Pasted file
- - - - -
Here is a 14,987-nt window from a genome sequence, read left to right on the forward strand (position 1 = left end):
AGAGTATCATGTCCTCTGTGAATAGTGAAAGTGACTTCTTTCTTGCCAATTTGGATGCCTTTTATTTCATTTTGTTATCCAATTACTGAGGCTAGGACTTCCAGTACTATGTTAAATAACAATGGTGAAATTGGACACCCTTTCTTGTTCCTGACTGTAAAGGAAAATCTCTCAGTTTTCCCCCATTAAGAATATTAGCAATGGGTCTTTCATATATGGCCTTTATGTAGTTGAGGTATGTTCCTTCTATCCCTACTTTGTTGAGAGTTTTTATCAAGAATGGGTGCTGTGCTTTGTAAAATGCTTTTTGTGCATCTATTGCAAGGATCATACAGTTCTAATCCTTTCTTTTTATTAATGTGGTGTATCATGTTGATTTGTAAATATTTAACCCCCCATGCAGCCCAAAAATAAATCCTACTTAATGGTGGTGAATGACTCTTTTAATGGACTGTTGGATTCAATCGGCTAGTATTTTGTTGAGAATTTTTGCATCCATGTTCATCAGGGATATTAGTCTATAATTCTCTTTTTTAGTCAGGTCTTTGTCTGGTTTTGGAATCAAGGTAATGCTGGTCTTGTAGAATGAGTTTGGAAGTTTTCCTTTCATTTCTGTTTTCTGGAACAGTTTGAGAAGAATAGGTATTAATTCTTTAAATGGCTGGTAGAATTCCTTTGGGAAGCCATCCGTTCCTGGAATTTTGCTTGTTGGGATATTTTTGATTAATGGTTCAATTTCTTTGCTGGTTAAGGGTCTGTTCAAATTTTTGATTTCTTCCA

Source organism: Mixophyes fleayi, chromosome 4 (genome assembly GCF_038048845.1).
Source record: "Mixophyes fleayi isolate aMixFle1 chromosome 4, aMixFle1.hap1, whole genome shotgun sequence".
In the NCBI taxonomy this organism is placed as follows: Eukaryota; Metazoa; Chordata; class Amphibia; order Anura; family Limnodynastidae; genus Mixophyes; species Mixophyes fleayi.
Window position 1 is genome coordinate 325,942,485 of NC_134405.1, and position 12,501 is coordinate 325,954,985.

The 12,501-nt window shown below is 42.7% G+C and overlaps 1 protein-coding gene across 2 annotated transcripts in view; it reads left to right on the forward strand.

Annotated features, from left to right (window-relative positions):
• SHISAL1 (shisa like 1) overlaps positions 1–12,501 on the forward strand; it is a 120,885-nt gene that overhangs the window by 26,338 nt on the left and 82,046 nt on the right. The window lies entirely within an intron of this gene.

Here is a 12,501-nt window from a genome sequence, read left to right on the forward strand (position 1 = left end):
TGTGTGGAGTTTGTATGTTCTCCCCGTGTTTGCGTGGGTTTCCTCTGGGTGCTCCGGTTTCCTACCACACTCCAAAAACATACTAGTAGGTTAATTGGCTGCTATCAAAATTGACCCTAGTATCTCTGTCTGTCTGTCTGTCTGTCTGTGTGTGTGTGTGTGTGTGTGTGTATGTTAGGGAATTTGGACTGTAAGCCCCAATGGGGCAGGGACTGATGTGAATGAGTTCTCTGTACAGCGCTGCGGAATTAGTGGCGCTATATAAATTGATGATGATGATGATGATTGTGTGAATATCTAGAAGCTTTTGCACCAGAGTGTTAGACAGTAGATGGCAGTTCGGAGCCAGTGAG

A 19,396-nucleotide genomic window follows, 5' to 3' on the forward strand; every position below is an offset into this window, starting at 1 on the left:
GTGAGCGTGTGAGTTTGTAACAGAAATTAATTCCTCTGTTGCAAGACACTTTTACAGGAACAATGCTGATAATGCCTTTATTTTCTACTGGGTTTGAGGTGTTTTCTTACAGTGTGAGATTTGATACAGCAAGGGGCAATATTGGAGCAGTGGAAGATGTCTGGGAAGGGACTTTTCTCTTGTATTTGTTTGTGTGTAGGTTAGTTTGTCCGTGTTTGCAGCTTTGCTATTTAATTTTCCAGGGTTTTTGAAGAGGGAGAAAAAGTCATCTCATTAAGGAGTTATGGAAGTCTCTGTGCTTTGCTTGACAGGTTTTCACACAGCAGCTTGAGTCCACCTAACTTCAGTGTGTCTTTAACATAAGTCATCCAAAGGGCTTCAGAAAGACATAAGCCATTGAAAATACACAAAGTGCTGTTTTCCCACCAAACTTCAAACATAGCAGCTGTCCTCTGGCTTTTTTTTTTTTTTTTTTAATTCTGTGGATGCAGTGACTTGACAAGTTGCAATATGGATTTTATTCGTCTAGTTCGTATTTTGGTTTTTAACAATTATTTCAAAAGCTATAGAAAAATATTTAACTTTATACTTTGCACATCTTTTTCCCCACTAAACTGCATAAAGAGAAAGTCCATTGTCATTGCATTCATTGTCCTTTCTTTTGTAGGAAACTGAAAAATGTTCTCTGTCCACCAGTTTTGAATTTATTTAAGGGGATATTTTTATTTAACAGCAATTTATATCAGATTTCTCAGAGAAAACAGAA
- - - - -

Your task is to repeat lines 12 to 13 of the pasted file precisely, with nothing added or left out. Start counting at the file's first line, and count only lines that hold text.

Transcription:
A 19,396-nucleotide genomic window follows, 5' to 3' on the forward strand; every position below is an offset into this window, starting at 1 on the left:
GTGAGCGTGTGAGTTTGTAACAGAAATTAATTCCTCTGTTGCAAGACACTTTTACAGGAACAATGCTGATAATGCCTTTATTTTCTACTGGGTTTGAGGTGTTTTCTTACAGTGTGAGATTTGATACAGCAAGGGGCAATATTGGAGCAGTGGAAGATGTCTGGGAAGGGACTTTTCTCTTGTATTTGTTTGTGTGTAGGTTAGTTTGTCCGTGTTTGCAGCTTTGCTATTTAATTTTCCAGGGTTTTTGAAGAGGGAGAAAAAGTCATCTCATTAAGGAGTTATGGAAGTCTCTGTGCTTTGCTTGACAGGTTTTCACACAGCAGCTTGAGTCCACCTAACTTCAGTGTGTCTTTAACATAAGTCATCCAAAGGGCTTCAGAAAGACATAAGCCATTGAAAATACACAAAGTGCTGTTTTCCCACCAAACTTCAAACATAGCAGCTGTCCTCTGGCTTTTTTTTTTTTTTTTTTAATTCTGTGGATGCAGTGACTTGACAAGTTGCAATATGGATTTTATTCGTCTAGTTCGTATTTTGGTTTTTAACAATTATTTCAAAAGCTATAGAAAAATATTTAACTTTATACTTTGCACATCTTTTTCCCCACTAAACTGCATAAAGAGAAAGTCCATTGTCATTGCATTCATTGTCCTTTCTTTTGTAGGAAACTGAAAAATGTTCTCTGTCCACCAGTTTTGAATTTATTTAAGGGGATATTTTTATTTAACAGCAATTTATATCAGATTTCTCAGAGAAAACAGAA